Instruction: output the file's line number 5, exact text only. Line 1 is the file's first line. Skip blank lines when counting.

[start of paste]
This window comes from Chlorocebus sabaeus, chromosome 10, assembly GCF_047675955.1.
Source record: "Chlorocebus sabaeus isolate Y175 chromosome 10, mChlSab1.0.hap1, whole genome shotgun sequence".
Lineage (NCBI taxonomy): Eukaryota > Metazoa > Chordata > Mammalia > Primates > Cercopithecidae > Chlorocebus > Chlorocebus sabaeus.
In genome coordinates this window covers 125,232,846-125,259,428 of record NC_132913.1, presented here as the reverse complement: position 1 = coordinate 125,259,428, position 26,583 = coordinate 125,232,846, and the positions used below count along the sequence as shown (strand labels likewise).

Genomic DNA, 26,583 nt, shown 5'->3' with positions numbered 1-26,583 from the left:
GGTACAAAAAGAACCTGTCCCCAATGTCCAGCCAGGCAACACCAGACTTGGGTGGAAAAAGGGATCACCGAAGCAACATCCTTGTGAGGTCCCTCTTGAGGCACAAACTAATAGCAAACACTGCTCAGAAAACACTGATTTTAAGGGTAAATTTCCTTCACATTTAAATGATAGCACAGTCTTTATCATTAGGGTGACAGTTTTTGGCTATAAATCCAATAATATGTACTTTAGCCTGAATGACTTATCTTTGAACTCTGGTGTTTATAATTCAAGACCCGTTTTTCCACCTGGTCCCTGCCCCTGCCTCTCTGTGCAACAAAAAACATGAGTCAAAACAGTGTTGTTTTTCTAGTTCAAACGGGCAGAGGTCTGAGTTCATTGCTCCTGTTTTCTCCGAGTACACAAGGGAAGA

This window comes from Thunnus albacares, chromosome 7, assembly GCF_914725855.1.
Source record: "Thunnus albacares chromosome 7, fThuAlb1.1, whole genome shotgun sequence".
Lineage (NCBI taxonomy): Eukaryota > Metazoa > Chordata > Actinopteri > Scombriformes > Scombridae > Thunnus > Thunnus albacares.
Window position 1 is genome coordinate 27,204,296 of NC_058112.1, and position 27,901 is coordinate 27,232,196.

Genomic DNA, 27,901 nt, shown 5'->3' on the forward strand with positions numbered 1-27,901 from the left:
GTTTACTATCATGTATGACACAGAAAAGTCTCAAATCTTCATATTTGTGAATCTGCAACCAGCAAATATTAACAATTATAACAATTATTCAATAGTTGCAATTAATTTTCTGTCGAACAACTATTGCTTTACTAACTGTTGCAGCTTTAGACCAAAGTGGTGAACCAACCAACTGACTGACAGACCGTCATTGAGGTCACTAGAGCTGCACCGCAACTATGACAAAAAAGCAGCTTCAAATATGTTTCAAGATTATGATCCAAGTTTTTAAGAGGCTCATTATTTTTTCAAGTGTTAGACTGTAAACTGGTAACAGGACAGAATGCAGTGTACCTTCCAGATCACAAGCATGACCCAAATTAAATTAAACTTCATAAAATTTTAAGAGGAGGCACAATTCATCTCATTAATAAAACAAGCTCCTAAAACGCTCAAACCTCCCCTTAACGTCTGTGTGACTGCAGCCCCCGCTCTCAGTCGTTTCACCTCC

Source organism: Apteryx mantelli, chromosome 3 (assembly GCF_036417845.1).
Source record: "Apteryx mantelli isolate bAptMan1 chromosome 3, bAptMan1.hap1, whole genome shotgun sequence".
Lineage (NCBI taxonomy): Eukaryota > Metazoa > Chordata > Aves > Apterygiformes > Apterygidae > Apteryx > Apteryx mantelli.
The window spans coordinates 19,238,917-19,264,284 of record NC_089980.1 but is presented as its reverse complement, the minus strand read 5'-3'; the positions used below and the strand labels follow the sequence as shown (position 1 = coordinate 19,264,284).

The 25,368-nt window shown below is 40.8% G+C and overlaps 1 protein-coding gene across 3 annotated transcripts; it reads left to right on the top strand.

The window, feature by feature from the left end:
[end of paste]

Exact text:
Genomic DNA, 26,583 nt, shown 5'->3' with positions numbered 1-26,583 from the left: